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    (Original post by Mazoorie)
    I get that having an oxbridge degree opens up almost any door to any career you want. But how do you think a history lecturer at cambridge would feel if he knew that a fair chunk of his students are gonna be interns at canary wharf (or alternative) as soon as they get their degree?
    In the end, what students do after they have got their degree is entirely up to them - it's their life after all, not ours. I always hope that a number of them will want to continue onto further study, and a fair chunk (around 25-30%) do go on to do at least a Master's degree. What matters for us, is what you're doing and going to do during your time at University that matters to us and we want students who are going to enjoy and flourish on our History course.

    (Original post by Fruli)
    Oh, that's very interesting.

    I thought there might be a shift from this sort of practice. I've been working in the Talent Assessment industry for 6 years and I thought there might be a move away from this sort of thing, particularly as the likes of EY decided to get rid of the UCAS points requirement.

    In their research, EY found that high UCAS points weren't adding any significant benefits, and in fact by having this UCAS points requirement, they were restricting the range in their graduate pool.
    I haven’t heard very much of UCAS points requirements for graduate recruitment but I certainly know of some institutions that uses ‘a first’ as the first filter. And it’s just not financial institutes.
    I suppose algorithm they use are being improved all the time and getting more complicated and sophisticated, but considering how many applications they receive and and quickly they have to process them, I can’t see how they can manage without getting help from their little computers at early stage of selection.

    (Original post by vincrows)
    Oxbridge degree doesn’t open ‘almost any door’ in recruit market.

    There’s a big difference between being able to open a door and actually getting a place, either as an intern or as a permanent employee.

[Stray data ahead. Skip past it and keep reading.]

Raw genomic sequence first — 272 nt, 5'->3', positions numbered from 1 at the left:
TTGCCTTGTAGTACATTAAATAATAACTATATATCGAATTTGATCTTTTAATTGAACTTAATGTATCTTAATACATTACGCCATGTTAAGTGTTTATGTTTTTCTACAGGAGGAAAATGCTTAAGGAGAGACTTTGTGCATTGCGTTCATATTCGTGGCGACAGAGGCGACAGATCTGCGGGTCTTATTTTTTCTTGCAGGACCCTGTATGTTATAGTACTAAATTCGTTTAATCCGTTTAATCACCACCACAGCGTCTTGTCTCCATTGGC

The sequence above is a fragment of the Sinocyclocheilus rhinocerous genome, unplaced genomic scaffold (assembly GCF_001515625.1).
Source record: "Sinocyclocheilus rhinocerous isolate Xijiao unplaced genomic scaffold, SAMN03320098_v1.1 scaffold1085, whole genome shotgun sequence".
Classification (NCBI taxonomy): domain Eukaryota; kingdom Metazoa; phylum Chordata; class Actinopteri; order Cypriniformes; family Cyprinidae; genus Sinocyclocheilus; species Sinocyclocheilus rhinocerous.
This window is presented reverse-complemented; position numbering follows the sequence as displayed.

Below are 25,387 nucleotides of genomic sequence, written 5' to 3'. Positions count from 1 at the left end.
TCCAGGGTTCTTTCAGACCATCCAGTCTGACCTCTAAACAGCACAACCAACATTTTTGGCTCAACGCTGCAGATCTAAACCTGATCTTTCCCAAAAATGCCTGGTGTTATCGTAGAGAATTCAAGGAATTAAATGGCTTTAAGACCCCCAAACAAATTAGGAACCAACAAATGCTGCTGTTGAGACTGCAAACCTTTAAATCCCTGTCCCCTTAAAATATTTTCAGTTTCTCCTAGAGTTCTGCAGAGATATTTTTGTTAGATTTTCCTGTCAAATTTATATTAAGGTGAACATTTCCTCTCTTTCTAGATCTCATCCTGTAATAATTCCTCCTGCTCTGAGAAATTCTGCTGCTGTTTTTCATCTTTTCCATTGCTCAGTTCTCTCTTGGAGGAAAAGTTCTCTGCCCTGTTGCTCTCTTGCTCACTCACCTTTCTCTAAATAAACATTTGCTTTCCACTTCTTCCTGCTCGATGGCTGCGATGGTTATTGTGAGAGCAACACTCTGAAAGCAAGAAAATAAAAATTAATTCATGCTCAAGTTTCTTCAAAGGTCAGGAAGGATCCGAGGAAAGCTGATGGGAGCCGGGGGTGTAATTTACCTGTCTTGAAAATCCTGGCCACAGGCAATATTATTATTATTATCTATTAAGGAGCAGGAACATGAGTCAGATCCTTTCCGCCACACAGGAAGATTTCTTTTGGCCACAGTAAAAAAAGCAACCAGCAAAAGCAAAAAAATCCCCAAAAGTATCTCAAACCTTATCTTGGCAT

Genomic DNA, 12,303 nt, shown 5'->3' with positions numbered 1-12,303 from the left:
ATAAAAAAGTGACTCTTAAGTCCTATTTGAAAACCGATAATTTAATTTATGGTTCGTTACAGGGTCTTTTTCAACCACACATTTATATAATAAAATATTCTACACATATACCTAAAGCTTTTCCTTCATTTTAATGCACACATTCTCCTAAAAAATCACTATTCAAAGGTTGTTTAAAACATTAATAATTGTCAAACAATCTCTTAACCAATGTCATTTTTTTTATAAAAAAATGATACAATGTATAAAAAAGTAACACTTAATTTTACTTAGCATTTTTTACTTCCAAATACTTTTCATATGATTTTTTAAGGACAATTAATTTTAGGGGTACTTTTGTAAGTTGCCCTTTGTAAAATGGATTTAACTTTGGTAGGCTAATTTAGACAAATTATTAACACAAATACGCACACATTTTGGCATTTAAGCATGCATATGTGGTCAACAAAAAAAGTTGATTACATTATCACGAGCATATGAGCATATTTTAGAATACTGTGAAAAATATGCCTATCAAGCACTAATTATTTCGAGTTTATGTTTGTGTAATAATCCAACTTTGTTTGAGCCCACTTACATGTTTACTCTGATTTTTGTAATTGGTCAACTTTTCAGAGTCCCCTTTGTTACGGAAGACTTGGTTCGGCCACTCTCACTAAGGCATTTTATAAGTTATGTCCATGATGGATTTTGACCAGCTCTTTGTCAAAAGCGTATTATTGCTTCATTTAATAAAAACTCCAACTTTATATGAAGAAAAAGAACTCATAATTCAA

And getting an internship place in financial sector is almost as difficult as getting an actual job there. Often even more difficult if you don’t have a right connection or are not from a certain social background.

    A fair chunk of history students do not become an intern in financial sector (or other alternative).

    If your primary reason for studying at Cambridge is because of your presumption for job prospect rather than genuine passion for the subject, you’ll probably won’t enjoy (or may no even survive) the very demanding and intensive academic environment at Cambridge. And it’s possible admission tutor/interviewers detect it and you won’t get an offer.

    As for how a history lecturer might think of a student like that, you can ask the real Cambridge history lecturer and our resident admission tutor, Murray Edwards Admissions.
    Imo take this user's posts on this thread with a pinch of salt.

    1) Oxbridge opens doors. It propels you through CV reviews because it shows you can work under huge amounts of pressure to a high standard (and good employers who have a human assess their applicants know this). All Oxbridge degrees give you soft skills which employers want; there's a tendency to think about a degree in the very narrow sense of 'well I'm good at history now', but that's not what a history degree gives you. It gives you research skills, critical thinking skills, communication skills, and creativity. No, Oxbridge will not get you a job by itself, especially not in any competitive sector (eg finance, consultancy, advertising etc). But having an Oxbridge degree on your CV is hardly an anchor for your career prospects.

    2) Obviously a fair chunk of history students don't go into banking, in the same way that a fair chunk of all students nationally don't go into banking. But a degree from this place gives you an excellent foundation to make a highly competitive application to prestigious companies, and it'll help you stand out.

    3) I have little passion for English (my subject). I don't dislike it, and I don't not enjoy it. It's just fine. My aim has always been to use Cambridge as a stepping stone to go into an excellent, competitive job, and I think the idea that most students don't have employability as a factor for choosing their university is simply untrue. Pick a subject you'll enjoy, yes. Pick a degree and/or university which will facilitate employment, also yes. And out of interest, I've done well here (as do many [or even most] students who are actively striving to enter a competitive sector like banking/consultancy - because they know that to an extent they are competing against each other, and so they have to 'play the game' at Cambridge to get a high grade and give themselves the best chance of being hired). It is perfectly possible to thrive in your subject despite having no long-term academic interest in it.

    Source: my tired body and mind, several months into the grad scheme meat-grinder

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